Conject talks BIM at Ecobuild

I joined the thousands of built environment folk who travelled to London’s ExCEL for the three-day Ecobuild exhibition last week. As in previous years, it was a good opportunity to meet a few friends, gossip and get updated on key industry developments. I attended three sessions in the Better with BIM seminar room (one featured Ed Bartlett talking about BIM and FM from a KyKloud perspective; post) and also caught a few stand-based presentations, including ones at the RIBA Village and the Open BIM Network. Several of my former BIW colleagues were present on the latter, representing Conject, and I listened to UK MD Steve Cooper give a low-key Conject view on building information modelling.

Conject is clearly still developing its proposition for BIM, which is seen as integral to the next stage in the evolution of its Plan-Build-Operate application to reduce costs and carbon emissions. With other vendors – notably, but not only, 4Projects (post) – extending the boundaries of browser-based BIM viewing tools, Conject is looking beyond file-sharing, graphical documentation and COBie outputs, and stressing it’s about building information management.


Substantially more data is involved in BIM (“10-30 times as much”), and it needs to be more complete and fully interoperable if it is to help projects achieve the government target of Level 3 BIM adoption and support the operational phase of a built asset’s life-cycle, said Steve. Conject’s focus therefore appears to be on providing project control in real-time, offering an integrated view of time, cost, quality and carbon (nD) throughout the project. He stressed several times the need to manage workflows and to provide visibility of key management information, showing project dashboards with various graphs and information summaries for project leaders.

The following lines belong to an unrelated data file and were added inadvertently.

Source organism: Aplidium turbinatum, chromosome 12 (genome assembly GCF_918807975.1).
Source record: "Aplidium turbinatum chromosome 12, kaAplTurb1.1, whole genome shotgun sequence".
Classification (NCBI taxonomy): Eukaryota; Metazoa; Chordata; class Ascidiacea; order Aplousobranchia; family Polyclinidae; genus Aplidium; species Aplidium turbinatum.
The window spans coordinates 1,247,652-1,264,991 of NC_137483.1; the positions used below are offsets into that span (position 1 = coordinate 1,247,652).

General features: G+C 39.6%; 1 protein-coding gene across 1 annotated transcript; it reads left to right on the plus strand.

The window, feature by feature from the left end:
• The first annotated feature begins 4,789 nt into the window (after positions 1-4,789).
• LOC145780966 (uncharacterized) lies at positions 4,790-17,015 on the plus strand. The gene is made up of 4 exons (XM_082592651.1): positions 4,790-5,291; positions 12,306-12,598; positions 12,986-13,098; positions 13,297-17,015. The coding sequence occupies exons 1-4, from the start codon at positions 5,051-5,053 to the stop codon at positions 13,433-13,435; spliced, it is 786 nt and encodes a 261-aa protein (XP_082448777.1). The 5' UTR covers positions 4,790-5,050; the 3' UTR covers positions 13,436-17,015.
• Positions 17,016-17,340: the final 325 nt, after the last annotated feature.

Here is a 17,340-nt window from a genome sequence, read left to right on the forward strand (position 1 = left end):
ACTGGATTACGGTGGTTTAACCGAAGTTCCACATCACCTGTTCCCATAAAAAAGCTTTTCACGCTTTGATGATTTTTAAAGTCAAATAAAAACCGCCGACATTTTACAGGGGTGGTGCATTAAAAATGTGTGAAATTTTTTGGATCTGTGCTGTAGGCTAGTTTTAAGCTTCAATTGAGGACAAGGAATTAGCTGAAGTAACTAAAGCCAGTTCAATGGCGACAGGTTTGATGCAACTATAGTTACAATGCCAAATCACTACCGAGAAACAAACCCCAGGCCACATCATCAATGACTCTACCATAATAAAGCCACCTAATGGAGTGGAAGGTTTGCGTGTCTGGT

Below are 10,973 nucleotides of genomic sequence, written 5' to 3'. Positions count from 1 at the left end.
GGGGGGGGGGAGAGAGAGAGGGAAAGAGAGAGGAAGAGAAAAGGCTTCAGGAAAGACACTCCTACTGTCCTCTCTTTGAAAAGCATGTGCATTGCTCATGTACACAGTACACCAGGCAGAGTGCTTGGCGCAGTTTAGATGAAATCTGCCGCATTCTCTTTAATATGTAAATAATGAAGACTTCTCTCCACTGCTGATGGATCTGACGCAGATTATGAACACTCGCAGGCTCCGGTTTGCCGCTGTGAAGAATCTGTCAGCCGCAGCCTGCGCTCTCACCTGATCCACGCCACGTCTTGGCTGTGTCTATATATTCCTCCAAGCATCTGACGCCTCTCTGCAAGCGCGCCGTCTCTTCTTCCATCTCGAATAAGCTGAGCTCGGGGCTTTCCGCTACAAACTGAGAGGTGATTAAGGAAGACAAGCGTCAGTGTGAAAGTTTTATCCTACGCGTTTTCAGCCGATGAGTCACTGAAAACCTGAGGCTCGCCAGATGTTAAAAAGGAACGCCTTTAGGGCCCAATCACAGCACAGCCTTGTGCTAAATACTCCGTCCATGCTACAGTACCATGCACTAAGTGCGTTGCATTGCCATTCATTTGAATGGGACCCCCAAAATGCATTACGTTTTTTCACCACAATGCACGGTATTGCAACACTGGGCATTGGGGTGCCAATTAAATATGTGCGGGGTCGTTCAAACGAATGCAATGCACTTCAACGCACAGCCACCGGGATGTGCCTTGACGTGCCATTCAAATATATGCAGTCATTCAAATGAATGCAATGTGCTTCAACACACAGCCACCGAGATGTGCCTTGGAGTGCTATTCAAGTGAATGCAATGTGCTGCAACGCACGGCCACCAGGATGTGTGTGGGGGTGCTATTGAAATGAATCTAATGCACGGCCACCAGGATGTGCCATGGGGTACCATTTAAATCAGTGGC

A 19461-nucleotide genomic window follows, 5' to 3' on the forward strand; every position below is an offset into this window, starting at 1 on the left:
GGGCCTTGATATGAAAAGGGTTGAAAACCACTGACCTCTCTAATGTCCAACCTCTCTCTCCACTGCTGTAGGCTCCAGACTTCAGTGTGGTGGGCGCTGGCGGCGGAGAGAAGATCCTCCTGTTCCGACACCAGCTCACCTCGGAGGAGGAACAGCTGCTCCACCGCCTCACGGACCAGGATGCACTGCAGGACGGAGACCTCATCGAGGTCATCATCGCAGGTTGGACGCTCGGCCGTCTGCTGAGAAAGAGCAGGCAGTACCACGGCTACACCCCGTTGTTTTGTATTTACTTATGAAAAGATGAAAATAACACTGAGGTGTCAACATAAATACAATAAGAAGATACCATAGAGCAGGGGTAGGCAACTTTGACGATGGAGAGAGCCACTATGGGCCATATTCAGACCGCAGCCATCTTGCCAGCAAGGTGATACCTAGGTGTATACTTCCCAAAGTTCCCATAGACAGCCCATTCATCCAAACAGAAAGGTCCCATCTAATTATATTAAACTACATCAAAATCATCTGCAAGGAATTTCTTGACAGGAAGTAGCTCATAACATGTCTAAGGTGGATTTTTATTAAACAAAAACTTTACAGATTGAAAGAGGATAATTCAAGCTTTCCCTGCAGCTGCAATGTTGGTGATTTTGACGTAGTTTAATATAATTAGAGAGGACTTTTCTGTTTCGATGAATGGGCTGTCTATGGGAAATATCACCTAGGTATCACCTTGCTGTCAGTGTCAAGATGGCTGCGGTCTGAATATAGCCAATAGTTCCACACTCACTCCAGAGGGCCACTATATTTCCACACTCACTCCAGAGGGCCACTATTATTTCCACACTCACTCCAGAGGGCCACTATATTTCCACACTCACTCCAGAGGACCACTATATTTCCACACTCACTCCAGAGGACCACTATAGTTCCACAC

This was clearly a ‘helicopter view’ of where Conject is going with BIM. It is playing to its strengths in project cost control and project workflows, and is also pitching to client organisations who will need support for facilities management beyond handover (it is launching its SaaS-based FM platform in the UK towards the end of 2013; some Germany-based clients are already using it).  I have been promised some further insights later this spring when the company plans to detail new services relating to BIM.

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